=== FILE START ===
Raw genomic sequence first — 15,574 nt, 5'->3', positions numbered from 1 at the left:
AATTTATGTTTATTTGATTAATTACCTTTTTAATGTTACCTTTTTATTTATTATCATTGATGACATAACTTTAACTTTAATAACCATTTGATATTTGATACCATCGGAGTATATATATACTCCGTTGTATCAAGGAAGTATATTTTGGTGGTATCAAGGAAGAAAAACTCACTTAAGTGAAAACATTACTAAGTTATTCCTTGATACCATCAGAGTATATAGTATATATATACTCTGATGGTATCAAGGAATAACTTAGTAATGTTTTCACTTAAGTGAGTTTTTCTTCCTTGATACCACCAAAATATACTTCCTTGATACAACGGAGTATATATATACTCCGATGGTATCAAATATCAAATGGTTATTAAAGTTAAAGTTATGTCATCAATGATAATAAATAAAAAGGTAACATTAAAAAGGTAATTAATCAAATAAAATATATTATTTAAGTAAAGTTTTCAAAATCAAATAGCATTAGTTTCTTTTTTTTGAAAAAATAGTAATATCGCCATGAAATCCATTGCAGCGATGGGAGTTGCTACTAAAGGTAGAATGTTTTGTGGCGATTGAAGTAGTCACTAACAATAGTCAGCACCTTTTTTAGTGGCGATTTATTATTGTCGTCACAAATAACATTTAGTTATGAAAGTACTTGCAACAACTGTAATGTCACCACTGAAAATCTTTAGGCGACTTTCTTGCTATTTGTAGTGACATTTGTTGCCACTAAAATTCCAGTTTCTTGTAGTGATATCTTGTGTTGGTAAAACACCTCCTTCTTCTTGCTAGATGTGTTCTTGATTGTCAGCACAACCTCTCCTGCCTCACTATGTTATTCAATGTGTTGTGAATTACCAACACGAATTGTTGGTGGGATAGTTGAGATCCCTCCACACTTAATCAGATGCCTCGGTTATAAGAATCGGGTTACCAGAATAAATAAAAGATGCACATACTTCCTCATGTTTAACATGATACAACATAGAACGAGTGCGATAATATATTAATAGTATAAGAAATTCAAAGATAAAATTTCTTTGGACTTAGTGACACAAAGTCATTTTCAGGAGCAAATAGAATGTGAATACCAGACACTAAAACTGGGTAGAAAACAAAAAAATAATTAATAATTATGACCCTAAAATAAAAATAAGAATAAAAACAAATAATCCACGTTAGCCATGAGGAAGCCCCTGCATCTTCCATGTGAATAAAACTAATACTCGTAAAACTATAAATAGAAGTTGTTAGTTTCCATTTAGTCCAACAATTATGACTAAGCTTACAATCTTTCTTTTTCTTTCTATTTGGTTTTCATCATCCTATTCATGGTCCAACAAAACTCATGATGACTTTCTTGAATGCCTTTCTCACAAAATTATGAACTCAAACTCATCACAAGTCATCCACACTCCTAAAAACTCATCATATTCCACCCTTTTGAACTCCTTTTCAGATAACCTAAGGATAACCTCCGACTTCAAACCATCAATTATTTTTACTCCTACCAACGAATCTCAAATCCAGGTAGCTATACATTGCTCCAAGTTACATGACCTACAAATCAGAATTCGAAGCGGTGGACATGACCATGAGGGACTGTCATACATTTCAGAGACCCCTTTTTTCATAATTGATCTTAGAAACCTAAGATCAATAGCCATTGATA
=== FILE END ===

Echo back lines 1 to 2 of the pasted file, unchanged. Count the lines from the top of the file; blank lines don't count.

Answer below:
Raw genomic sequence first — 15,574 nt, 5'->3', positions numbered from 1 at the left:
AATTTATGTTTATTTGATTAATTACCTTTTTAATGTTACCTTTTTATTTATTATCATTGATGACATAACTTTAACTTTAATAACCATTTGATATTTGATACCATCGGAGTATATATATACTCCGTTGTATCAAGGAAGTATATTTTGGTGGTATCAAGGAAGAAAAACTCACTTAAGTGAAAACATTACTAAGTTATTCCTTGATACCATCAGAGTATATAGTATATATATACTCTGATGGTATCAAGGAATAACTTAGTAATGTTTTCACTTAAGTGAGTTTTTCTTCCTTGATACCACCAAAATATACTTCCTTGATACAACGGAGTATATATATACTCCGATGGTATCAAATATCAAATGGTTATTAAAGTTAAAGTTATGTCATCAATGATAATAAATAAAAAGGTAACATTAAAAAGGTAATTAATCAAATAAAATATATTATTTAAGTAAAGTTTTCAAAATCAAATAGCATTAGTTTCTTTTTTTTGAAAAAATAGTAATATCGCCATGAAATCCATTGCAGCGATGGGAGTTGCTACTAAAGGTAGAATGTTTTGTGGCGATTGAAGTAGTCACTAACAATAGTCAGCACCTTTTTTAGTGGCGATTTATTATTGTCGTCACAAATAACATTTAGTTATGAAAGTACTTGCAACAACTGTAATGTCACCACTGAAAATCTTTAGGCGACTTTCTTGCTATTTGTAGTGACATTTGTTGCCACTAAAATTCCAGTTTCTTGTAGTGATATCTTGTGTTGGTAAAACACCTCCTTCTTCTTGCTAGATGTGTTCTTGATTGTCAGCACAACCTCTCCTGCCTCACTATGTTATTCAATGTGTTGTGAATTACCAACACGAATTGTTGGTGGGATAGTTGAGATCCCTCCACACTTAATCAGATGCCTCGGTTATAAGAATCGGGTTACCAGAATAAATAAAAGATGCACATACTTCCTCATGTTTAACATGATACAACATAGAACGAGTGCGATAATATATTAATAGTATAAGAAATTCAAAGATAAAATTTCTTTGGACTTAGTGACACAAAGTCATTTTCAGGAGCAAATAGAATGTGAATACCAGACACTAAAACTGGGTAGAAAACAAAAAAATAATTAATAATTATGACCCTAAAATAAAAATAAGAATAAAAACAAATAATCCACGTTAGCCATGAGGAAGCCCCTGCATCTTCCATGTGAATAAAACTAATACTCGTAAAACTATAAATAGAAGTTGTTAGTTTCCATTTAGTCCAACAATTATGACTAAGCTTACAATCTTTCTTTTTCTTTCTATTTGGTTTTCATCATCCTATTCATGGTCCAACAAAACTCATGATGACTTTCTTGAATGCCTTTCTCACAAAATTATGAACTCAAACTCATCACAAGTCATCCACACTCCTAAAAACTCATCATATTCCACCCTTTTGAACTCCTTTTCAGATAACCTAAGGATAACCTCCGACTTCAAACCATCAATTATTTTTACTCCTACCAACGAATCTCAAATCCAGGTAGCTATACATTGCTCCAAGTTACATGACCTACAAATCAGAATTCGAAGCGGTGGACATGACCATGAGGGACTGTCATACATTTCAGAGACCCCTTTTTTCATAATTGATCTTAGAAACCTAAGATCAATAGCCATTGATA